Re: [asa] scientific fact vs. ideology?

From: George Murphy <>
Date: Tue Mar 10 2009 - 16:15:47 EDT

& mine below them.


  ----- Original Message -----
  From: David Opderbeck
  To: George Murphy
  Cc: John Burgeson (ASA member) ; David Campbell ;
  Sent: Tuesday, March 10, 2009 1:34 PM
  Subject: Re: [asa] scientific fact vs. ideology?

  Responses below.

  David W. Opderbeck
  Associate Professor of Law
  Seton Hall University Law School
  Director, Gibbons Institute of Law, Science & Technology

  On Tue, Mar 10, 2009 at 12:58 PM, George Murphy <> wrote:

    1) Why should a "precautionary principle" invoke precautions against the possibility that a human person is being destroyed & not be concerned with precautions against the possibility that people will continue to suffer from illnesses & injuries that might be healed as a result of ESCR?

  I never said that shouldn't also be a concern. As with the precautionary principle in environmental ethics, the question is whether there is some probability, even if small, that an action taken will have effects significantly more deleterious than the harm the action is seeking to prevent. Just about everyone will agree that it is immoral to conduct medical research on human subjects involving the subject's certain death, even with informed consent; and just about everyone will agree that it is immoral to conduct medical research involving any significant risk of death on infants, regardless of the parent's informed consent.
  No, you didn't say the possibility of failing to heal injuries &c shouldn't be a concern but you invoked the precautionary principle because of the possibility of harming a human person & said nothing about the other possibility.

  If the moral status of a human embryo is uncertain, there is some probability that embryonic stem cell research will result in the great harm of taking human lives for research purposes. Under the precautionary principle, proponents of the research would have to show a near certainty that the proposed research would succeed in producing an even more substantially beneficial result -- something that cannot under any estimation presently be shown.

  I.e., you've arranged it so that one would have show certainty (how near is near?) of tremendous benefit to outweigh any possibility, no matter how small, of damage.

  & significantly you leave out my point #3 - i.e., you seem unwilling to engage in the kind of examination of your assumptions about the status of the embryo that I suggested.
    2) Of course an embryo is a potential person. A seperated ovum & sperm is also a potential person. The stirring of desire in a husband & wife is a potential person. How far do we take this?

  No, a separated ovum and sperm is not a potential person. The potentiality for personhood only exists when a zygote is formed. Neither an ovum nor a sperm can individually mature into a person. There is a morally significant, qualitative difference between a zygote and an individual ovum or individual sperm.
  I said "a separated ovum & - not or - sperm." I.e., the 2 must be considered together but be physically separated. Perhaps I should have been more explicit about that.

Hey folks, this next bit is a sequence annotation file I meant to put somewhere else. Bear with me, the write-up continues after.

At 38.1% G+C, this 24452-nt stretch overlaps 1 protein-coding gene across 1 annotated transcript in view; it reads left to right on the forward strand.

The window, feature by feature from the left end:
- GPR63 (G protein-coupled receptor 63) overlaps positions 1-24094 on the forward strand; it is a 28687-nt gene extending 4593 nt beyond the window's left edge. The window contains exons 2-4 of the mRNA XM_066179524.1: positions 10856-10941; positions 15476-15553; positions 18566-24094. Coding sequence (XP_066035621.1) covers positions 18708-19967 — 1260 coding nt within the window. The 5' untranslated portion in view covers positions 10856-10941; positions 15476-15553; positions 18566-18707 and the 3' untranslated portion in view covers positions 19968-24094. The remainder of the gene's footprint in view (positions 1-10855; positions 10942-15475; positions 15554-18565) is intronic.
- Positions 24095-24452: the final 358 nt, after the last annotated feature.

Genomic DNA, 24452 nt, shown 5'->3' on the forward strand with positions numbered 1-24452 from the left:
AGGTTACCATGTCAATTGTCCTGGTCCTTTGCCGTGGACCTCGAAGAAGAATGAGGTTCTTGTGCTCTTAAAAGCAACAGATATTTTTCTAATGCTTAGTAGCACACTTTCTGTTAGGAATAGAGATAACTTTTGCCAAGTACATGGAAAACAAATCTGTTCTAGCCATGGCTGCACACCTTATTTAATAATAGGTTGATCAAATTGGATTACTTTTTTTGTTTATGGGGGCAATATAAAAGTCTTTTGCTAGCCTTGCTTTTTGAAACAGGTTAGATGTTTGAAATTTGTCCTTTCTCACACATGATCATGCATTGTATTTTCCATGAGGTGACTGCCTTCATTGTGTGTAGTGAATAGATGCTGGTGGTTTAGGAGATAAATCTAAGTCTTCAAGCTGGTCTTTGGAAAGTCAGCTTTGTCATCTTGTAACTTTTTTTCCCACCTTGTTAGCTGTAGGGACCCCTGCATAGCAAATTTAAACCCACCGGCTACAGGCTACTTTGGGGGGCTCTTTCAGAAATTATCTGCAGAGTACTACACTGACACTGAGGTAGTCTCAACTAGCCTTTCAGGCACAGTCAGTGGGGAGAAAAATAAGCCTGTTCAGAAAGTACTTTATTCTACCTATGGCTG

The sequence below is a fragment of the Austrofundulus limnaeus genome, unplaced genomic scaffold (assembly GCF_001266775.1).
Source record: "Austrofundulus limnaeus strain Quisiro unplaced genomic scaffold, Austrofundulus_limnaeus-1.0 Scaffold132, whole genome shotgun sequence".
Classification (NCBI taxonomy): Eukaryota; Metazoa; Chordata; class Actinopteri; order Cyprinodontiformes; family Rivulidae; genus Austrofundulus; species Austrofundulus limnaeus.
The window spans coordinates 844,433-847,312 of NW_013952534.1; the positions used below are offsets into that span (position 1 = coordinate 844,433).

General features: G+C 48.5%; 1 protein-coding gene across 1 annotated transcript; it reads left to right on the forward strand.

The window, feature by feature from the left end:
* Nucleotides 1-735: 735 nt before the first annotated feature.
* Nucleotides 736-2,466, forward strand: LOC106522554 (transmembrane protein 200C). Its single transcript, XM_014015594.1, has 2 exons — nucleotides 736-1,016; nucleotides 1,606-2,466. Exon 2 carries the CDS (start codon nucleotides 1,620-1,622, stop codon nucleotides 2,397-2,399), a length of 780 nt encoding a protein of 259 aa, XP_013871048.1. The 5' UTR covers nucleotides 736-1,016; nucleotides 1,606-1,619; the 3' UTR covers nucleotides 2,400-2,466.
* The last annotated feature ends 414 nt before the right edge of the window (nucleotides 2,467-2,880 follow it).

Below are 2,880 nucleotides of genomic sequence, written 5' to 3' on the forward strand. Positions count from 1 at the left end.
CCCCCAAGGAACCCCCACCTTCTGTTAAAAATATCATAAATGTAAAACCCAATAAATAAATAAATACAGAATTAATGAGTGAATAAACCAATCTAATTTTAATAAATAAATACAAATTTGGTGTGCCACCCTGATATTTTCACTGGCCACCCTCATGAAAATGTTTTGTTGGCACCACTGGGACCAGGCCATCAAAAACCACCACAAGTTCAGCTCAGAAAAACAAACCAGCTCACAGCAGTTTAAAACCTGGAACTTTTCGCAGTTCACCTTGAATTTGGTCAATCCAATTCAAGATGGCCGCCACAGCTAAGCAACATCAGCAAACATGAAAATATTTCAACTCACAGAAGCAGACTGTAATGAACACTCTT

Now David said previously, "I personally find destructive human embryonic stem cell research morally horrifying, particularly when cell lines are harvested from embryos cast off by the IVF industry." This seems strange to me, suggesting as it does that research on embryos produced for IVF is worse than that on embryos produced solely to be destroyed for research. It makes sense only if "the IVF industry" is immoral, which may well be what David means.

  The problem here, as I see it, is that this research reinforces an industry that is essentially unregulated and, in my judgment, highly morally problematic.
  Why do you think it problematic? I have expressed concerns about the popularity of IVF & other fertility technologies myself but there are good and bad reasons for having reservations about them.

    But let's reflect on that a bit. One of the criticisms of IVF - & at the same time the reason why it can supply ESCR, is that "spare" embryos that will not be allowed to develop fully, are always produced in the procedure. But the same thing in fact happens when babies are conceived in the old fashioned way. We know now that a high percentage of conceptions are spontaneously aborted very early in pregnancy. (I've seen estimates of something like 80% but someone more knowledgeable may have a better number.) So traditional conception & IVF are not wholly different in this regard.

  I don't agree. Natural miscarriages result in the context of an intent to carry the baby to term. (Let's set aside for the moment the question of unplanned pregnancies, which gets into additional issues about the ends of sexuality, marriage, and the family). With IVF, the intent at the outset is to produce embryos that will have to be destroyed. Intent is critical to moral and ethical assessment of the conduct.
  Couples who are knowledgeable about early embryological development & go ahead & have intercourse because they want a child are doing that with the full knowledge that their actions are very likely to result in spontaneous abortions. Of course one can appeal to a principle of double effect here & say that it was not their intent to have those abortions but the same can be done with IVF. The difference is not so much in intent as in being explicit about what is going to happen. Of course there's some difference but it's one of degree, not a qualitative distinction.


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Received on Tue Mar 10 16:18:16 2009

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